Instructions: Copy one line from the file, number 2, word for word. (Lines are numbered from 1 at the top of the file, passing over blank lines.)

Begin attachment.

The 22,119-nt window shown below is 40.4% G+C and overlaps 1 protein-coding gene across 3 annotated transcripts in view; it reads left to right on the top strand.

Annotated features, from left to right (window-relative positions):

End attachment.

Annotated features, from left to right (window-relative positions):